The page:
*The following are some of the questions given in arithmetic:

1. A man walks across the diagonal of a lot 8 rods long and 6 rods wide,4 times a day instead of walking around the corner on the sidewalk. How much time does he save in a year of 300 days if he walks at the rate of 3 miles an hour?

2. A vessel can sail up stream at the rate of 8 miles an hour and downstream at the rate of 12 miles an hour. How far can it go down stream and up in 5 hours?

3. (a) Find the entire surface of a cylinder 10 inches long and 8 inches in diameter. (b) Find the number of cubic inches in the same cylinder.

4. What number subtracted 88 times from 80.005 will leave .013 as a remainder?

5. A pole was broken 52 feet from the bottom and it fell so that the end struck 39 feet from the foot. Required, the length of the pole.

Must know the law

*In school law the following are some of the questions asked:

1. To whom may petitioners appeal in case the county superintendent’s decision is not satisfctory to them? When must the appeal be made?

2. Has a teacher the power to suspend a pupil?

3. Name the legal holidays belonging to teacher and school.

4. Who adopts the textbooks for the state? How often may they be adopted?

5. How may a school district now adopt free textbooks?

6. What offices of the executive department may the legislature abolish?

*In grammar the applicant must answer, among ten questions, the following:

1. Illustrate by properly constructed sentences five uses of capital letters.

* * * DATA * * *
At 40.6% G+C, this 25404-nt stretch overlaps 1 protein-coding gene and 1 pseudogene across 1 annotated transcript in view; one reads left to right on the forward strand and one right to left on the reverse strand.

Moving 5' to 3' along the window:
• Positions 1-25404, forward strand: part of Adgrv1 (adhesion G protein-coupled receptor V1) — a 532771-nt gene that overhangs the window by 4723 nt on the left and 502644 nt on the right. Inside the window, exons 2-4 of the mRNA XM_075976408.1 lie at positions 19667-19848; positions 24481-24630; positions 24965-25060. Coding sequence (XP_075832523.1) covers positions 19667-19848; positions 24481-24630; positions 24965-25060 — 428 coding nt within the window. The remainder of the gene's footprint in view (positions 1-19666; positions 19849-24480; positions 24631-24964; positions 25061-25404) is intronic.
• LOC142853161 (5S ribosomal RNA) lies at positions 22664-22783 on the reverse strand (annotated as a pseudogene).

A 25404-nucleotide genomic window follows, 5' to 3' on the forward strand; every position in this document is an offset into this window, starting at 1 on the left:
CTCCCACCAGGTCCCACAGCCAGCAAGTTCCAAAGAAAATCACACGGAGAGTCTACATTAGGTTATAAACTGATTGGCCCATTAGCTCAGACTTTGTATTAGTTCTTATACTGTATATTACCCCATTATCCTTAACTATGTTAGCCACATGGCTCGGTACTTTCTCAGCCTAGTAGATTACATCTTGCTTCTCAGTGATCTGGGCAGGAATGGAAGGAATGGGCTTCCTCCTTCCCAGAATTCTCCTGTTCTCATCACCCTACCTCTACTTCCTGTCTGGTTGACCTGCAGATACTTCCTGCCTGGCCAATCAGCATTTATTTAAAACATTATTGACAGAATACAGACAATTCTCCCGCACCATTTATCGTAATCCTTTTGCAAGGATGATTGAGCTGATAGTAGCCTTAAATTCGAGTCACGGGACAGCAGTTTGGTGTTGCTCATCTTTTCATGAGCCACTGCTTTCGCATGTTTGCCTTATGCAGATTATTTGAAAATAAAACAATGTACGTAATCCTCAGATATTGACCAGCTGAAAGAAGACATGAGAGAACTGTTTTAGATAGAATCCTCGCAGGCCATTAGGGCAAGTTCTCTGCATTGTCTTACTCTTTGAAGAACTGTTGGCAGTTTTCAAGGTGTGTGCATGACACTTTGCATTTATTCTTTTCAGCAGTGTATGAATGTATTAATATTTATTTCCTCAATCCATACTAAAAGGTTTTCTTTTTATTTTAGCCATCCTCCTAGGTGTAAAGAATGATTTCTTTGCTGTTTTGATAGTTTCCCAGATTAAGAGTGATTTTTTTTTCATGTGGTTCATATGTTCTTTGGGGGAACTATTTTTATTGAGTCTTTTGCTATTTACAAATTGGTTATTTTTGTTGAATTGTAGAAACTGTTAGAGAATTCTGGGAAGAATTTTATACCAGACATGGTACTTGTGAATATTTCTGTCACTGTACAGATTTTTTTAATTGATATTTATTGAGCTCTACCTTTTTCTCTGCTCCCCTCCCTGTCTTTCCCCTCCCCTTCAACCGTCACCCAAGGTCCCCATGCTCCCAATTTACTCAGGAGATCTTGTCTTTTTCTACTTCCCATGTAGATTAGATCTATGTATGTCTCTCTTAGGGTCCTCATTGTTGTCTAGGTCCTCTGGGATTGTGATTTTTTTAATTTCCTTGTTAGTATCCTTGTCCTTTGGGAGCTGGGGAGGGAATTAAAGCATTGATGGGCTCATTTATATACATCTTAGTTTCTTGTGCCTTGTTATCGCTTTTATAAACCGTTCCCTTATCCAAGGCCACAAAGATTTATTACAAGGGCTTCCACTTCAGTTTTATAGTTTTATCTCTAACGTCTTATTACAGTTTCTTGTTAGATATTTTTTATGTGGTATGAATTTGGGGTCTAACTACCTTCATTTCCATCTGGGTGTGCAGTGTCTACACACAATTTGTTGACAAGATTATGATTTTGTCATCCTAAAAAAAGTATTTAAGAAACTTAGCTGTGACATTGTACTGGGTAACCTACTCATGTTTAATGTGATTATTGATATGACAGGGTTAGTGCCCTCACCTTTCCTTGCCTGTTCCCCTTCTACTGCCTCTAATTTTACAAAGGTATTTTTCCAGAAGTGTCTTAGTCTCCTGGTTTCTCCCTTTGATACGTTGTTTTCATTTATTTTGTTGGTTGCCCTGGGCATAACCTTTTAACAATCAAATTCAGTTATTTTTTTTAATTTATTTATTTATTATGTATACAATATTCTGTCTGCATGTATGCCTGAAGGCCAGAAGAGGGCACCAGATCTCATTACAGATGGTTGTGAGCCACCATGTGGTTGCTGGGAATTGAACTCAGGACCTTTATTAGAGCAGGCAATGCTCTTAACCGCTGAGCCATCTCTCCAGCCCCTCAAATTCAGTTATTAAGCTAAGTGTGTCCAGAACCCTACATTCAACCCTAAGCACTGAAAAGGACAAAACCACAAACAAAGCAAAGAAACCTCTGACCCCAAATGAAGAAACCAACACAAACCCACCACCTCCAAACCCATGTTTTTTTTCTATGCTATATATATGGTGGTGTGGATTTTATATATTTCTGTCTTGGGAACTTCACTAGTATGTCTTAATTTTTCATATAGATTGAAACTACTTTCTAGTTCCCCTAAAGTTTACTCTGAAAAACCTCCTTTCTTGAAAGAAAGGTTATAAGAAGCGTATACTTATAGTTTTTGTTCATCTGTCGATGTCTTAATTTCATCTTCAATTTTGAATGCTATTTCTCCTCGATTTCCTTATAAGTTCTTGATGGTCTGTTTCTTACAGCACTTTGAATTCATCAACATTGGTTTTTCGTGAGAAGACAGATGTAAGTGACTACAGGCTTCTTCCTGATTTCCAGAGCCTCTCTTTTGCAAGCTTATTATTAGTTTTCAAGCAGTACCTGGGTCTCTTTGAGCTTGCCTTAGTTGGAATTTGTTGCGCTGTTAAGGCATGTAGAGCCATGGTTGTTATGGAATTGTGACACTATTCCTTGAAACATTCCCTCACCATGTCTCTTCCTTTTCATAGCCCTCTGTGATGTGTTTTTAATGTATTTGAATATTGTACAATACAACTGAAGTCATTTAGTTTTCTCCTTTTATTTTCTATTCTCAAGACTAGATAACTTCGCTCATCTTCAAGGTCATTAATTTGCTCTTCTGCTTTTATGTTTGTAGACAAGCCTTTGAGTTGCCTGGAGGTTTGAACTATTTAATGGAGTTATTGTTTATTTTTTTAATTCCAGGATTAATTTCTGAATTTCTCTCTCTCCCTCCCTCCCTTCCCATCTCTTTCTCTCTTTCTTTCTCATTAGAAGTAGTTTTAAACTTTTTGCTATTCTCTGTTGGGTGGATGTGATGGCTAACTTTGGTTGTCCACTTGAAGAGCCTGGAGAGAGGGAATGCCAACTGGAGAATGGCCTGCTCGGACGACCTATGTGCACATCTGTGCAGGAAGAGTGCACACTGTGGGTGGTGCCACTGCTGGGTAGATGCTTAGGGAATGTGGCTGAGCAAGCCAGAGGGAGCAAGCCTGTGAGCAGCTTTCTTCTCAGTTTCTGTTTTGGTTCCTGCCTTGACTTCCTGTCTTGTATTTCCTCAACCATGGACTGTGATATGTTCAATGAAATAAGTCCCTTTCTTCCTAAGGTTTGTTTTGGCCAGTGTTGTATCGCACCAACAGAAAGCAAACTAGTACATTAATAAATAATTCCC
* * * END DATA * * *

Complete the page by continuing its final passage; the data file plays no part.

2. Give an example of a complex declarative sentence; of a complex interrogative sentence; of a complex imperative sentence.


3. Illustrate the use of a prepositional phrase; of an infinitive phrase; of an adjective clause; and of a clause used as the object of a verb.

4. Correct the following sentences, giving the reasons: (a) New York is larger than any city in America. (b) This opinion is becoming more universal. (c) He took it to be he.

Questions for Wagner

*In geography the following questions would worry Harr Wagner:

1. Define altitude, latitude, equator, meridian, climate.

2. Name five foreign ports with which Puget Sound has commercial relations.

3. Name the form of government and capital city of (a) England, (b) Brazil, (c) France, (d) Russia, and (e) Switzerland.

4. Name a state characterized by an abundant production of (a) rice, (b) wheat, (c) cotton, (d) sugar, (e) lumber, (f) coal, (g) copper, (h) tobacco, (i) hops, (j) oranges.

5. Sketch a map of Washington showing (a) the mountain ranges, (b) four largest cities, (c) two largest rivers, (d) two principal railroad lines, and (e) boundary.

6. On which waters would a traveler pass to go from Tacoma to Paris by water route?

7. Discuss the commercial importance of the Trans-Siberian railway.